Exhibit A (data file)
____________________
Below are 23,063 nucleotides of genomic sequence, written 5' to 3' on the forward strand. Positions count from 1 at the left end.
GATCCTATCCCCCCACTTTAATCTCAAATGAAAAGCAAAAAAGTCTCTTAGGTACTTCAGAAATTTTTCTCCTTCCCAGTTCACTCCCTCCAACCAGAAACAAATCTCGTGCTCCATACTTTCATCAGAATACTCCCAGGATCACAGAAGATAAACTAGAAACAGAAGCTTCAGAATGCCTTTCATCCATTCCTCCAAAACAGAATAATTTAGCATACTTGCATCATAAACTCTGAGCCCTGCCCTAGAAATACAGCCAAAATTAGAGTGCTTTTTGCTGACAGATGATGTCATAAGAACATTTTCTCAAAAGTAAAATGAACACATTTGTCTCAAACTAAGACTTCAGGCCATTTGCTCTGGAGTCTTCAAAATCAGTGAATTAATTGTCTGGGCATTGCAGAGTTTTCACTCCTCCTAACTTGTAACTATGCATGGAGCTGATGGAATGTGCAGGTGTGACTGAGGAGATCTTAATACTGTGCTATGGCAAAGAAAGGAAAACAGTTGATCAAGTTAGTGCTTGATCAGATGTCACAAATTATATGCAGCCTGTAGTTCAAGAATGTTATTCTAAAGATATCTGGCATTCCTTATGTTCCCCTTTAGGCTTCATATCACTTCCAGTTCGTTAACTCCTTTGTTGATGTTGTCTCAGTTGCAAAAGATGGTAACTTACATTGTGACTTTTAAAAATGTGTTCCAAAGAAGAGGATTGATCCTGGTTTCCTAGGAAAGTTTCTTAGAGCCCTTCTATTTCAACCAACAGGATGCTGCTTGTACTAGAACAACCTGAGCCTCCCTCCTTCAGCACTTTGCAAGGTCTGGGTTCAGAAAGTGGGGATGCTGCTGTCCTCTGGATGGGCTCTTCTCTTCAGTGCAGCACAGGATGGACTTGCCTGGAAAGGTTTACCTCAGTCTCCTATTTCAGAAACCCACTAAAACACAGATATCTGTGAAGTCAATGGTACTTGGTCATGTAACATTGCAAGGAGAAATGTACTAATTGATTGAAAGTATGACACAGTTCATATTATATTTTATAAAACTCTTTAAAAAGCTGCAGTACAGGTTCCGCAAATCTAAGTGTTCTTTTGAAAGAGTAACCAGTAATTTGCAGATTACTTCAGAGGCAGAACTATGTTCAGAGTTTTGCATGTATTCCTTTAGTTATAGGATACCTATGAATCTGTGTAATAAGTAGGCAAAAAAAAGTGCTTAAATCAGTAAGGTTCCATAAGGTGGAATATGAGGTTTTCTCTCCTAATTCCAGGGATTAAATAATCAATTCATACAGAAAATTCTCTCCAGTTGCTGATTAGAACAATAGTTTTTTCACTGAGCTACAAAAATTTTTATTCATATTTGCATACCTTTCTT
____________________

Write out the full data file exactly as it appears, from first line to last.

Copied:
Below are 23,063 nucleotides of genomic sequence, written 5' to 3' on the forward strand. Positions count from 1 at the left end.
GATCCTATCCCCCCACTTTAATCTCAAATGAAAAGCAAAAAAGTCTCTTAGGTACTTCAGAAATTTTTCTCCTTCCCAGTTCACTCCCTCCAACCAGAAACAAATCTCGTGCTCCATACTTTCATCAGAATACTCCCAGGATCACAGAAGATAAACTAGAAACAGAAGCTTCAGAATGCCTTTCATCCATTCCTCCAAAACAGAATAATTTAGCATACTTGCATCATAAACTCTGAGCCCTGCCCTAGAAATACAGCCAAAATTAGAGTGCTTTTTGCTGACAGATGATGTCATAAGAACATTTTCTCAAAAGTAAAATGAACACATTTGTCTCAAACTAAGACTTCAGGCCATTTGCTCTGGAGTCTTCAAAATCAGTGAATTAATTGTCTGGGCATTGCAGAGTTTTCACTCCTCCTAACTTGTAACTATGCATGGAGCTGATGGAATGTGCAGGTGTGACTGAGGAGATCTTAATACTGTGCTATGGCAAAGAAAGGAAAACAGTTGATCAAGTTAGTGCTTGATCAGATGTCACAAATTATATGCAGCCTGTAGTTCAAGAATGTTATTCTAAAGATATCTGGCATTCCTTATGTTCCCCTTTAGGCTTCATATCACTTCCAGTTCGTTAACTCCTTTGTTGATGTTGTCTCAGTTGCAAAAGATGGTAACTTACATTGTGACTTTTAAAAATGTGTTCCAAAGAAGAGGATTGATCCTGGTTTCCTAGGAAAGTTTCTTAGAGCCCTTCTATTTCAACCAACAGGATGCTGCTTGTACTAGAACAACCTGAGCCTCCCTCCTTCAGCACTTTGCAAGGTCTGGGTTCAGAAAGTGGGGATGCTGCTGTCCTCTGGATGGGCTCTTCTCTTCAGTGCAGCACAGGATGGACTTGCCTGGAAAGGTTTACCTCAGTCTCCTATTTCAGAAACCCACTAAAACACAGATATCTGTGAAGTCAATGGTACTTGGTCATGTAACATTGCAAGGAGAAATGTACTAATTGATTGAAAGTATGACACAGTTCATATTATATTTTATAAAACTCTTTAAAAAGCTGCAGTACAGGTTCCGCAAATCTAAGTGTTCTTTTGAAAGAGTAACCAGTAATTTGCAGATTACTTCAGAGGCAGAACTATGTTCAGAGTTTTGCATGTATTCCTTTAGTTATAGGATACCTATGAATCTGTGTAATAAGTAGGCAAAAAAAAGTGCTTAAATCAGTAAGGTTCCATAAGGTGGAATATGAGGTTTTCTCTCCTAATTCCAGGGATTAAATAATCAATTCATACAGAAAATTCTCTCCAGTTGCTGATTAGAACAATAGTTTTTTCACTGAGCTACAAAAATTTTTATTCATATTTGCATACCTTTCTT